“Thus, this study suggests that genetic, anatomical and functional differences affect trait-like procrastination independently of one another,” they write.

In other words, there is probably more than biological process that underpins procrastination, and these researcher suggest that they may have identified two of them so far.

Why Might Dopamine Influence Procrastination?

Despite its well-known link to pleasure, dopamine’s role in procrastination may not come down to its primary role. As Genc notes, dopamine is also related to “cognitive flexibility,” which is the ability to juggle many different ideas at once or shift your thinking in an instant. While this is helpful for multitasking, the team argues that it might also make someone more prone to being distracted.

“We assume that this makes it more difficult to maintain a distinct intention to act,” says Schlüter. “Women with a higher dopamine level as a result of their genotype may tend to postpone actions because they are more distracted by environmental and other factors.”

It would be a long jump to suggest that one gene related to dopamine production affects all of the complex factors governing human procrastination. There are almost certainly a range of different factors at play that may have influenced their results, notably the hormone estrogen, seeing as the pattern was only found in women. But hormones and neurotransmitters aside, the urge to procrastinate likely comes down to more than just genetic signatures. Sometimes, life just gets in the way.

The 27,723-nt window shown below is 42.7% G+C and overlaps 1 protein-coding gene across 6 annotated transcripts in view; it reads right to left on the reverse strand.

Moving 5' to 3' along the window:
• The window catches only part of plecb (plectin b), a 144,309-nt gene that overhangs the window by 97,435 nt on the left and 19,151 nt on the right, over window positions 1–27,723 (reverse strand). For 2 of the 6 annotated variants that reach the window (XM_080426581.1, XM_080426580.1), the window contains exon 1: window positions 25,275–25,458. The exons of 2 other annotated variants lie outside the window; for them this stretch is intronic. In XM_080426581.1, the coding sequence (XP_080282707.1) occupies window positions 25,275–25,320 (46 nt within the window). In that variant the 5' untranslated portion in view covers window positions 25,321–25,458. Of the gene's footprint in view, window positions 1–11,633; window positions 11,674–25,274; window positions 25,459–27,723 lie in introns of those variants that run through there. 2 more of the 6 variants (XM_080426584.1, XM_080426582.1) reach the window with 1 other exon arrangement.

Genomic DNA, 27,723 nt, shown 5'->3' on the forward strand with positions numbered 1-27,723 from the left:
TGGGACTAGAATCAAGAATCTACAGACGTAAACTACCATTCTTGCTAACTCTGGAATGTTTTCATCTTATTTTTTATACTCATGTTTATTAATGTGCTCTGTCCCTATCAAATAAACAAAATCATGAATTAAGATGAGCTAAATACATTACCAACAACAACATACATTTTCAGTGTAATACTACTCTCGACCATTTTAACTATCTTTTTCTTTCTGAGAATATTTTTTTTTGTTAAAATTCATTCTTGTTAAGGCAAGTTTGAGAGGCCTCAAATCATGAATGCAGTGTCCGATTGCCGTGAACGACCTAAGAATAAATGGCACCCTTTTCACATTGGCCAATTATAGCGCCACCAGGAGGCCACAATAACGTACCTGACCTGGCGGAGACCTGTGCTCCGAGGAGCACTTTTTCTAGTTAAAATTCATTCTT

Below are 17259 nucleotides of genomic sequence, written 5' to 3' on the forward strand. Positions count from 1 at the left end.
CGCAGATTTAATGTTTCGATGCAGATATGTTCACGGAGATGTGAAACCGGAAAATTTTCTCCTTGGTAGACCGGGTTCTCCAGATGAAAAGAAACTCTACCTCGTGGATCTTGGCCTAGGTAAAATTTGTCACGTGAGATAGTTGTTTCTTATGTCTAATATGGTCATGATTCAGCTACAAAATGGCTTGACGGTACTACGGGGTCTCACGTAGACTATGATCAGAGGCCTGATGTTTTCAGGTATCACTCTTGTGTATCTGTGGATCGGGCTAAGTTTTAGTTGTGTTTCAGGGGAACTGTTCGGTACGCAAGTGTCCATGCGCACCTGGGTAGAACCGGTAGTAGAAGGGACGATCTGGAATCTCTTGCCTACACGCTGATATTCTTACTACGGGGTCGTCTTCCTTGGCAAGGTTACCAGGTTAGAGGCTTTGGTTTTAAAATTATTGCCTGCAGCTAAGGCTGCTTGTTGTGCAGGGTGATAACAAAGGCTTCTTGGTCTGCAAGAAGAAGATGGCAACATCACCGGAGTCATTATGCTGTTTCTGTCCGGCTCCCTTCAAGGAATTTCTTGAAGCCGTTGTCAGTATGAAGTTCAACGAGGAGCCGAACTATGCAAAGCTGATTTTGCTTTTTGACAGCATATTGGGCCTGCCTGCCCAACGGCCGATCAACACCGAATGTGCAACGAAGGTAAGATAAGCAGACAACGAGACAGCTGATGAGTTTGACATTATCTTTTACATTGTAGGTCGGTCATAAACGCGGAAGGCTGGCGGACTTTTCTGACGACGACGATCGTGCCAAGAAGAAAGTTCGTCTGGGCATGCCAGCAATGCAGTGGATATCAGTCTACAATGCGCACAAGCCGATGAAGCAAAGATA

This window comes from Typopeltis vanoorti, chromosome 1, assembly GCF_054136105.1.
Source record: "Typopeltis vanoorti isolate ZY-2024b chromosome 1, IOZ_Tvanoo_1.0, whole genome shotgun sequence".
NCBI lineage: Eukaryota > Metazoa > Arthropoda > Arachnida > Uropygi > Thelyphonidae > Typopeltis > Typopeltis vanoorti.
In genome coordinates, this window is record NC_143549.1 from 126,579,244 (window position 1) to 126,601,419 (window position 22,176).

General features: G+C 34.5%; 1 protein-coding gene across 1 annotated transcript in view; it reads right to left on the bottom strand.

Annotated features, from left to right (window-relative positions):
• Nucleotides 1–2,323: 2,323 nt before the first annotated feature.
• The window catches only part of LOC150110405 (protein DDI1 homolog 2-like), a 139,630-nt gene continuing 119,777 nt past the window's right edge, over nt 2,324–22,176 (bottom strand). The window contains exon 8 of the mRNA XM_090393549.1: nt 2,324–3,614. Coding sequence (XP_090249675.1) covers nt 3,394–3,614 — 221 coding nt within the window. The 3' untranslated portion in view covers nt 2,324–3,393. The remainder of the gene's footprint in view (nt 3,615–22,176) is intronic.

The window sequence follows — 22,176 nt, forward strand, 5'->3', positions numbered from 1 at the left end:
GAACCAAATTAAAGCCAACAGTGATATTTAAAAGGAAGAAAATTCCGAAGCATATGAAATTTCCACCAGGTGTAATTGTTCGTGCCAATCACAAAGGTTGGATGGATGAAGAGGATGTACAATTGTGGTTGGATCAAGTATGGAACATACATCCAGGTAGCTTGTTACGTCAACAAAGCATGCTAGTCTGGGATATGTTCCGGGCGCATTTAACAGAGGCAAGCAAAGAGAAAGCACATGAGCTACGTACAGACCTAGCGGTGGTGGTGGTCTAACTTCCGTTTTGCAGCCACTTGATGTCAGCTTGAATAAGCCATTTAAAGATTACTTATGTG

Abstract: Although procrastination is a widespread phenomenon with significant influence on our personal and professional life, its genetic foundation is somewhat unknown. An important factor that influences our ability to tackle specific goals directly instead of putting them off is our ability to initiate cognitive-, motivational- and emotional-control mechanisms, so-called metacontrol. These metacontrol mechanisms have been frequently related to dopaminergic signaling. To gain deeper insight into the genetic components of procrastination, we examined whether genetically induced differences in the dopaminergic system are associated with interindividual differences in trait-like procrastination, measured as decision-related action control (AOD). Analyzing the data of 278 healthy adults we found a sex-dependent effect of TH genotype on AOD. Interestingly, only in women T-allele carriers showed lower AOD values and were, therefore, more likely to procrastinate. Additionally, we investigated whether differences in the morphology and functional connectivity of the amygdala that were previously associated with AOD happen to be related to differences in the TH genotype and thus to differences in the dopaminergic system. However, there was no significant amygdala volume or connectivity difference between the TH genotype groups. Therefore, this study is the first to suggest that genetic, anatomical and functional differences affect trait-like procrastination independently.